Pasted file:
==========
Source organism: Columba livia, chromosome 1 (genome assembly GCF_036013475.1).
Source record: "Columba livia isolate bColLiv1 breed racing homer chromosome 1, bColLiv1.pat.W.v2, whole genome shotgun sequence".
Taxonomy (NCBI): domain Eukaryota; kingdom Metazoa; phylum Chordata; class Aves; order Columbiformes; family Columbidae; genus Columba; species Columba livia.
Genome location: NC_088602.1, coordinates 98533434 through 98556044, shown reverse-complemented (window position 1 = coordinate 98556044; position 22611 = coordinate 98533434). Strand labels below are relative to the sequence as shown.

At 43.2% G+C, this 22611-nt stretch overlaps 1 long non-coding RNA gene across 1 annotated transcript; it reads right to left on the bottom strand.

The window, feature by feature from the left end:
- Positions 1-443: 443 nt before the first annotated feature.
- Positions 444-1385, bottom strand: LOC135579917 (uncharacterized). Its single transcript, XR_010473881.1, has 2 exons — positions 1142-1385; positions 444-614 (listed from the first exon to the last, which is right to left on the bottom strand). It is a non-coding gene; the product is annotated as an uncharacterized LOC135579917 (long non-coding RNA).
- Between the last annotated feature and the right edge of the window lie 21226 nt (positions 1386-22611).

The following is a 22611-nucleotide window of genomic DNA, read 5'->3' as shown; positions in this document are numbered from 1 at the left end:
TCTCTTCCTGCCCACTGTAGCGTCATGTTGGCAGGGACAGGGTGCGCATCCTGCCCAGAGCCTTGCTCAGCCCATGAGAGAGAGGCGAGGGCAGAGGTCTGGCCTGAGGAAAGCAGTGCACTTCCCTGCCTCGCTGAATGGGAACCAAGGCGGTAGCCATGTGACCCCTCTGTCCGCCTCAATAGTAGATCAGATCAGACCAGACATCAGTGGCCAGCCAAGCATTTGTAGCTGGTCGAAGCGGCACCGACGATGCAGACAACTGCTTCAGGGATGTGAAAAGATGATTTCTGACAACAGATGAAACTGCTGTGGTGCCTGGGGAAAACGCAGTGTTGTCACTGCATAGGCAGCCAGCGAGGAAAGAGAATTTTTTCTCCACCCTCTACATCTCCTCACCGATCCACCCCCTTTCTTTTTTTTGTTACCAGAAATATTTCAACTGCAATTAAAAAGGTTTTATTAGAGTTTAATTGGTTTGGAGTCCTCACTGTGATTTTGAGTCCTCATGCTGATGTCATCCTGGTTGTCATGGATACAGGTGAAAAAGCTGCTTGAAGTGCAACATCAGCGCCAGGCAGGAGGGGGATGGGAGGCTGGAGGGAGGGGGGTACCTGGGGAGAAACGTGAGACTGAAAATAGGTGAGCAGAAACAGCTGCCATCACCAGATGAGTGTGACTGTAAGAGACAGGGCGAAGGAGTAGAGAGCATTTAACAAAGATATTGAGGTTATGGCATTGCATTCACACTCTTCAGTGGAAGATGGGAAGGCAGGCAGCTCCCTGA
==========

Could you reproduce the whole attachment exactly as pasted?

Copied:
Source organism: Columba livia, chromosome 1 (genome assembly GCF_036013475.1).
Source record: "Columba livia isolate bColLiv1 breed racing homer chromosome 1, bColLiv1.pat.W.v2, whole genome shotgun sequence".
Taxonomy (NCBI): domain Eukaryota; kingdom Metazoa; phylum Chordata; class Aves; order Columbiformes; family Columbidae; genus Columba; species Columba livia.
Genome location: NC_088602.1, coordinates 98533434 through 98556044, shown reverse-complemented (window position 1 = coordinate 98556044; position 22611 = coordinate 98533434). Strand labels below are relative to the sequence as shown.

At 43.2% G+C, this 22611-nt stretch overlaps 1 long non-coding RNA gene across 1 annotated transcript; it reads right to left on the bottom strand.

The window, feature by feature from the left end:
- Positions 1-443: 443 nt before the first annotated feature.
- Positions 444-1385, bottom strand: LOC135579917 (uncharacterized). Its single transcript, XR_010473881.1, has 2 exons — positions 1142-1385; positions 444-614 (listed from the first exon to the last, which is right to left on the bottom strand). It is a non-coding gene; the product is annotated as an uncharacterized LOC135579917 (long non-coding RNA).
- Between the last annotated feature and the right edge of the window lie 21226 nt (positions 1386-22611).

The following is a 22611-nucleotide window of genomic DNA, read 5'->3' as shown; positions in this document are numbered from 1 at the left end:
TCTCTTCCTGCCCACTGTAGCGTCATGTTGGCAGGGACAGGGTGCGCATCCTGCCCAGAGCCTTGCTCAGCCCATGAGAGAGAGGCGAGGGCAGAGGTCTGGCCTGAGGAAAGCAGTGCACTTCCCTGCCTCGCTGAATGGGAACCAAGGCGGTAGCCATGTGACCCCTCTGTCCGCCTCAATAGTAGATCAGATCAGACCAGACATCAGTGGCCAGCCAAGCATTTGTAGCTGGTCGAAGCGGCACCGACGATGCAGACAACTGCTTCAGGGATGTGAAAAGATGATTTCTGACAACAGATGAAACTGCTGTGGTGCCTGGGGAAAACGCAGTGTTGTCACTGCATAGGCAGCCAGCGAGGAAAGAGAATTTTTTCTCCACCCTCTACATCTCCTCACCGATCCACCCCCTTTCTTTTTTTTGTTACCAGAAATATTTCAACTGCAATTAAAAAGGTTTTATTAGAGTTTAATTGGTTTGGAGTCCTCACTGTGATTTTGAGTCCTCATGCTGATGTCATCCTGGTTGTCATGGATACAGGTGAAAAAGCTGCTTGAAGTGCAACATCAGCGCCAGGCAGGAGGGGGATGGGAGGCTGGAGGGAGGGGGGTACCTGGGGAGAAACGTGAGACTGAAAATAGGTGAGCAGAAACAGCTGCCATCACCAGATGAGTGTGACTGTAAGAGACAGGGCGAAGGAGTAGAGAGCATTTAACAAAGATATTGAGGTTATGGCATTGCATTCACACTCTTCAGTGGAAGATGGGAAGGCAGGCAGCTCCCTGA